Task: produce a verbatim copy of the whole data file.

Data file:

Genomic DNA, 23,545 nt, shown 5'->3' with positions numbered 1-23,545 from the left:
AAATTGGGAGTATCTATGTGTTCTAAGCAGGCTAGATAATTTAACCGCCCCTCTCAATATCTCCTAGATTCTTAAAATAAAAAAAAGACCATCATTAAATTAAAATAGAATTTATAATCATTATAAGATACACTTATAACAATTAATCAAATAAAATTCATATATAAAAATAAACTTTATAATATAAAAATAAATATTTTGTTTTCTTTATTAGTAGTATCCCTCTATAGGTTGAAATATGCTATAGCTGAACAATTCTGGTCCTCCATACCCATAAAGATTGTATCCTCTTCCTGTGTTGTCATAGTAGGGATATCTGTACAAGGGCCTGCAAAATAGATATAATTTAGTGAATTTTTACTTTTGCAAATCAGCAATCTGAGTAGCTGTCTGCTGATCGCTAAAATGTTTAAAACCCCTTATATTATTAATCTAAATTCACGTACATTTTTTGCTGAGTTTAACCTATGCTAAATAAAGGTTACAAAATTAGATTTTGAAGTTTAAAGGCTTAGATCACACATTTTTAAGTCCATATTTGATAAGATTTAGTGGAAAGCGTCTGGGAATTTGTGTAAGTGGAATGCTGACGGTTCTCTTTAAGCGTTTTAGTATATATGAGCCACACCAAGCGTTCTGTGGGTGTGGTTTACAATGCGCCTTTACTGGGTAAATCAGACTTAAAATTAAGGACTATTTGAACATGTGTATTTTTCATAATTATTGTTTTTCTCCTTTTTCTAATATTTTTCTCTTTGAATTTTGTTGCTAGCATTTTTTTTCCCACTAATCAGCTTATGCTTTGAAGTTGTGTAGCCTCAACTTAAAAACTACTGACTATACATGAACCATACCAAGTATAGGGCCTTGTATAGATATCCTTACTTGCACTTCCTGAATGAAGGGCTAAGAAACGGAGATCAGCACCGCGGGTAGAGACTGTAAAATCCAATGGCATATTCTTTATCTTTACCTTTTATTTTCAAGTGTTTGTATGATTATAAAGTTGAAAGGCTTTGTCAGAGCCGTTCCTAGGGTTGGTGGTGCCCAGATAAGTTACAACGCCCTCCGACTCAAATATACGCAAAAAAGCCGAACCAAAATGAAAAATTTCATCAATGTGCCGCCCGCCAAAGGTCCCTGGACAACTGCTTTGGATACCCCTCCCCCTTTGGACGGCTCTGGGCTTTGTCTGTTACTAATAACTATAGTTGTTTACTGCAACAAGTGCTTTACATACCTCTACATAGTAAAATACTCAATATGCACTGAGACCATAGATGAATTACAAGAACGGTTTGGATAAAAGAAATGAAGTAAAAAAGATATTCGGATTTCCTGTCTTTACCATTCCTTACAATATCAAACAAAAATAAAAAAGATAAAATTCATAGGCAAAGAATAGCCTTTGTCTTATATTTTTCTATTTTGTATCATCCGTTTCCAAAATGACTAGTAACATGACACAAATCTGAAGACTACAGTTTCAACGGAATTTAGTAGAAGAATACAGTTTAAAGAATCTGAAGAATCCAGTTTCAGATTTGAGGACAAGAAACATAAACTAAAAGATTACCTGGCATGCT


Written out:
Genomic DNA, 23,545 nt, shown 5'->3' with positions numbered 1-23,545 from the left:
AAATTGGGAGTATCTATGTGTTCTAAGCAGGCTAGATAATTTAACCGCCCCTCTCAATATCTCCTAGATTCTTAAAATAAAAAAAAGACCATCATTAAATTAAAATAGAATTTATAATCATTATAAGATACACTTATAACAATTAATCAAATAAAATTCATATATAAAAATAAACTTTATAATATAAAAATAAATATTTTGTTTTCTTTATTAGTAGTATCCCTCTATAGGTTGAAATATGCTATAGCTGAACAATTCTGGTCCTCCATACCCATAAAGATTGTATCCTCTTCCTGTGTTGTCATAGTAGGGATATCTGTACAAGGGCCTGCAAAATAGATATAATTTAGTGAATTTTTACTTTTGCAAATCAGCAATCTGAGTAGCTGTCTGCTGATCGCTAAAATGTTTAAAACCCCTTATATTATTAATCTAAATTCACGTACATTTTTTGCTGAGTTTAACCTATGCTAAATAAAGGTTACAAAATTAGATTTTGAAGTTTAAAGGCTTAGATCACACATTTTTAAGTCCATATTTGATAAGATTTAGTGGAAAGCGTCTGGGAATTTGTGTAAGTGGAATGCTGACGGTTCTCTTTAAGCGTTTTAGTATATATGAGCCACACCAAGCGTTCTGTGGGTGTGGTTTACAATGCGCCTTTACTGGGTAAATCAGACTTAAAATTAAGGACTATTTGAACATGTGTATTTTTCATAATTATTGTTTTTCTCCTTTTTCTAATATTTTTCTCTTTGAATTTTGTTGCTAGCATTTTTTTTCCCACTAATCAGCTTATGCTTTGAAGTTGTGTAGCCTCAACTTAAAAACTACTGACTATACATGAACCATACCAAGTATAGGGCCTTGTATAGATATCCTTACTTGCACTTCCTGAATGAAGGGCTAAGAAACGGAGATCAGCACCGCGGGTAGAGACTGTAAAATCCAATGGCATATTCTTTATCTTTACCTTTTATTTTCAAGTGTTTGTATGATTATAAAGTTGAAAGGCTTTGTCAGAGCCGTTCCTAGGGTTGGTGGTGCCCAGATAAGTTACAACGCCCTCCGACTCAAATATACGCAAAAAAGCCGAACCAAAATGAAAAATTTCATCAATGTGCCGCCCGCCAAAGGTCCCTGGACAACTGCTTTGGATACCCCTCCCCCTTTGGACGGCTCTGGGCTTTGTCTGTTACTAATAACTATAGTTGTTTACTGCAACAAGTGCTTTACATACCTCTACATAGTAAAATACTCAATATGCACTGAGACCATAGATGAATTACAAGAACGGTTTGGATAAAAGAAATGAAGTAAAAAAGATATTCGGATTTCCTGTCTTTACCATTCCTTACAATATCAAACAAAAATAAAAAAGATAAAATTCATAGGCAAAGAATAGCCTTTGTCTTATATTTTTCTATTTTGTATCATCCGTTTCCAAAATGACTAGTAACATGACACAAATCTGAAGACTACAGTTTCAACGGAATTTAGTAGAAGAATACAGTTTAAAGAATCTGAAGAATCCAGTTTCAGATTTGAGGACAAGAAACATAAACTAAAAGATTACCTGGCATGCT